outdoor basking/heat light needed? - Crooked Necks - Turtle Forum

Temporary outdoor enclosures and pools can be used to allow your turtle to get some beneficial sunlight. Be advised of the hazards of keeping turtles outside unattended and make sure shade is available to avoid hyperthermia. Putting a tank in direct sunlight will also cause a fast and deadly spike in temperature as well as block the intended UVB rays. If you choose to keep your turtle indoors and outdoors, make sure you have read the section.Fluorescent Bulbs (UVA, UVB)For indoor setups, most turtle keepers provide UVA and UVB through special fluorescent bulbs. These bulbs are specially manufactured to emit UVB rays and have special glass casings that allow the rays to pass through. They come in different sizes and strengths but produce very little heat since they are low-wattage. It is beneficial to have a bulb that produces approximately 5-10% UVB. These bulbs are generally effective for about 6-10 months and will need replacement afterwards. Fluorescent UVB bulbs do not project UVB very far, so it is necessary to have it positioned closely - 10 inches above the basking area would suffice.

What is the optimum height/distance for a turtle's basking light? - Quora

She has a double-dome lighting fixture with a 75 watt Repti-Tuff heat bulb and a 13 watt UVB bulb which sits about 11" above the floor of her basking area. Three weeks ago I replaced the old, crappy turtle ramp (the kind that affixes to the tank with suction cups) with a gorgeous redwood and Plexiglas "house." The basking area is 18" x 18" and has a large hole at the top for the lamp (her previous set-up was using a 90 watt heat bulb that was about 13-14" from the bottom of her basking area before). The reason I made the change was to give her more swimming room. I was able to add roughly 12-15 gallons of water to her tank, which is kept pretty darn clean if I do say so myself. Anyway, she will not bask. She will not go up to her basking area. It is roughly 85-95 degrees inside, depending upon where I point the laser temperature reader thingy (not quite as warm as her previous basking area, which was at 100+ in places). She will however, go up there if I lure her with salmon. So she CAN go up there--she just chooses not to. I read here that turtles can be persnickety about change but it's going on three weeks and I'm concerned that she is not getting the UVB lighting she needs.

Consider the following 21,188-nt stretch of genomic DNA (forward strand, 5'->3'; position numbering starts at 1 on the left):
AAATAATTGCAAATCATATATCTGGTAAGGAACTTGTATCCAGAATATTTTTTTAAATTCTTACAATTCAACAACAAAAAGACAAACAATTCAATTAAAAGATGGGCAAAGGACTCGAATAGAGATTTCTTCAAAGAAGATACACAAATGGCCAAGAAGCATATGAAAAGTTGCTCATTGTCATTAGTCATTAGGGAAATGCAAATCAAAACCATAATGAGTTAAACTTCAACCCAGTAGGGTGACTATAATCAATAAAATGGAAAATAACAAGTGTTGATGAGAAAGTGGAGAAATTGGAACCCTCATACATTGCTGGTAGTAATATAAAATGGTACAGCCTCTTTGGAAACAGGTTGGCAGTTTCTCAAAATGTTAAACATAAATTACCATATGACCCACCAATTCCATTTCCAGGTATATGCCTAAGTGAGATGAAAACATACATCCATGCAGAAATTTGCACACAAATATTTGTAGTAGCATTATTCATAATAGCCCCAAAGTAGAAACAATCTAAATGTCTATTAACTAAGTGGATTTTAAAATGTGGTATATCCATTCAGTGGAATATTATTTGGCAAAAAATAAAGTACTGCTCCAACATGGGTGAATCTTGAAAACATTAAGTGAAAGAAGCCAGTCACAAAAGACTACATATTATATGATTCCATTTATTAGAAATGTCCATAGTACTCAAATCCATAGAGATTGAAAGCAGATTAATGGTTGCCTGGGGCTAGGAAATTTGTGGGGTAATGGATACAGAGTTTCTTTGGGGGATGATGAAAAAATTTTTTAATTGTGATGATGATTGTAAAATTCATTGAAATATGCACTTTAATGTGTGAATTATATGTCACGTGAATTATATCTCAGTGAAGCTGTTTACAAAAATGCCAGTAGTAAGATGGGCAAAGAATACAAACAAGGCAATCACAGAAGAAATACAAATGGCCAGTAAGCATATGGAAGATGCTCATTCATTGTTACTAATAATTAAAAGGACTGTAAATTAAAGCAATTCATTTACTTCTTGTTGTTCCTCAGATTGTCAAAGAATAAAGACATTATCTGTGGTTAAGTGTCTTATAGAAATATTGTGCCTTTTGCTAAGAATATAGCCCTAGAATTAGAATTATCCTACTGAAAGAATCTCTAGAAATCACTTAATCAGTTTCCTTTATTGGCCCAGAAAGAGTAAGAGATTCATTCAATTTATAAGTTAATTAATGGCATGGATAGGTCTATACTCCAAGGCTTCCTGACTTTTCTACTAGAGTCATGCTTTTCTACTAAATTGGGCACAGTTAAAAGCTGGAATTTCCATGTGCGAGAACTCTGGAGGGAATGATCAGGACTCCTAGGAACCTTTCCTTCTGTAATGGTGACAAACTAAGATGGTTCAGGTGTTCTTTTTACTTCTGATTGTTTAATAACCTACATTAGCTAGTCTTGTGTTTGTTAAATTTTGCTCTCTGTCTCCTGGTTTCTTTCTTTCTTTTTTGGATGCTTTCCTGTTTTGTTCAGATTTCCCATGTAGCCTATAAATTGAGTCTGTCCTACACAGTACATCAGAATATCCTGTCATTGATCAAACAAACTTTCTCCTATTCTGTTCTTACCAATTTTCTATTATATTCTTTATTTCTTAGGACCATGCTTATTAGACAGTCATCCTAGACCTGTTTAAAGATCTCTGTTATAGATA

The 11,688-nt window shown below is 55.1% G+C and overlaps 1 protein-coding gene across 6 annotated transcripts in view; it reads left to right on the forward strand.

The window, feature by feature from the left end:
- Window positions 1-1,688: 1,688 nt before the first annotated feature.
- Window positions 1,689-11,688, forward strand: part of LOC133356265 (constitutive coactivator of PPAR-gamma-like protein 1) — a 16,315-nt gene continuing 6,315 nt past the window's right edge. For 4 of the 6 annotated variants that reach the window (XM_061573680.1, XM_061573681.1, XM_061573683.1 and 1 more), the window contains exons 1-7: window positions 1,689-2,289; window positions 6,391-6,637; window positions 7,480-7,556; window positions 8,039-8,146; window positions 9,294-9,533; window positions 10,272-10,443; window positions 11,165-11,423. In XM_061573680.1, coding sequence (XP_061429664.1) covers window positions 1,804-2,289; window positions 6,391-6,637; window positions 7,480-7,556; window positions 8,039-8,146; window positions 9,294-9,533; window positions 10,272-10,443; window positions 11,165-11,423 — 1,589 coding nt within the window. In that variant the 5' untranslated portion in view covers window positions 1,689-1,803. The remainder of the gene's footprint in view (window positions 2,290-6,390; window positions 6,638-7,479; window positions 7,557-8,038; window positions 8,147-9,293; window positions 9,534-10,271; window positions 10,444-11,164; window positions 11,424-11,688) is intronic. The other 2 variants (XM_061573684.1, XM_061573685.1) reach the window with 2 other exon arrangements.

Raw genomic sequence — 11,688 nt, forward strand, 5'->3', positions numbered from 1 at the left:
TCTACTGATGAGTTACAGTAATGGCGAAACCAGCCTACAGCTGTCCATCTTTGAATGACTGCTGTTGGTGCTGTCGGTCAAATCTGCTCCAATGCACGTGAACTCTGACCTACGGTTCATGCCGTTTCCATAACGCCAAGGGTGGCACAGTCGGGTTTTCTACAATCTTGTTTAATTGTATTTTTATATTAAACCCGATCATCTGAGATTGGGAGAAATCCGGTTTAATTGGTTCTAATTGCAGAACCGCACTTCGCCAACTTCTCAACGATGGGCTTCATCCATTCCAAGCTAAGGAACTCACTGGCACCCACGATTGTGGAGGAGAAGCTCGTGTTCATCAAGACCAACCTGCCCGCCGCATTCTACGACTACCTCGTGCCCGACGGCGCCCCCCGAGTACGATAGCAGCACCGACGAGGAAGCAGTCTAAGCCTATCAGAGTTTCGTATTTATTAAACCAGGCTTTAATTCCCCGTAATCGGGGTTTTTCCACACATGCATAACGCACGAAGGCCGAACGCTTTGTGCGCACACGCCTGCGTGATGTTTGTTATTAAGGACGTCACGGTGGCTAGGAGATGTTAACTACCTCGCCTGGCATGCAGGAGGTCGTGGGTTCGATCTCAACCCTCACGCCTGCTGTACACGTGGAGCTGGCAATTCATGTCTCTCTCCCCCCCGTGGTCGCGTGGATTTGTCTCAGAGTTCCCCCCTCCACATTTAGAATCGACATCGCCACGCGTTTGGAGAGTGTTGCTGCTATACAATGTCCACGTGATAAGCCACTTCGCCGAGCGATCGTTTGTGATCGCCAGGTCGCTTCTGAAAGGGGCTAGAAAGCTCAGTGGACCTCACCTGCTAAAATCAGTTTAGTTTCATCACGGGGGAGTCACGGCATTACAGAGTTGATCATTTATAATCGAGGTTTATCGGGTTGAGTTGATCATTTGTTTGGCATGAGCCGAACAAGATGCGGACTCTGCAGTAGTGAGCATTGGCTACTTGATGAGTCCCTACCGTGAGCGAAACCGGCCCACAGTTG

Proper Lighting for your Turtle Habitat - My Turtle Cam

If you do not know what a basking area is, or are looking for the best docks for turtles, please click here. Quick Navigation. Do Turtles Need UVB Light? Another kind of light that many people like to use is called a , or simply a "night light." These usually come in either red or purplish-blue and are designed to allow night viewing without keeping your turtles awake all night and making them grouchy. They can also provide some heat, which can be important for hatchling turtles, who often sleep on the basking area at night. Adult turtles don't need night lights, and most turtles don't care whether they're red or blue as long as they're not too bright. I've noticed that a few turtles seem to be kept awake by red light, but not by blue, so I usually choose blue.

What's The Best Turtle Basking Light Wattage? | TurtleHolic

Another kind of night viewing lamp called an . They're designed to produce heat as well as (usually) red light. Some provide mainly heat and little or no light. Their purpose is to keep your turtle's basking area warm, which is mainly important for hatchlings, who often sleep on the basking area because their lungs are still very small. Once they get a little bigger and can hold their breath for a long enough time, they start sleeping underwater.

I have two deep dome lights over my 75 gallon tank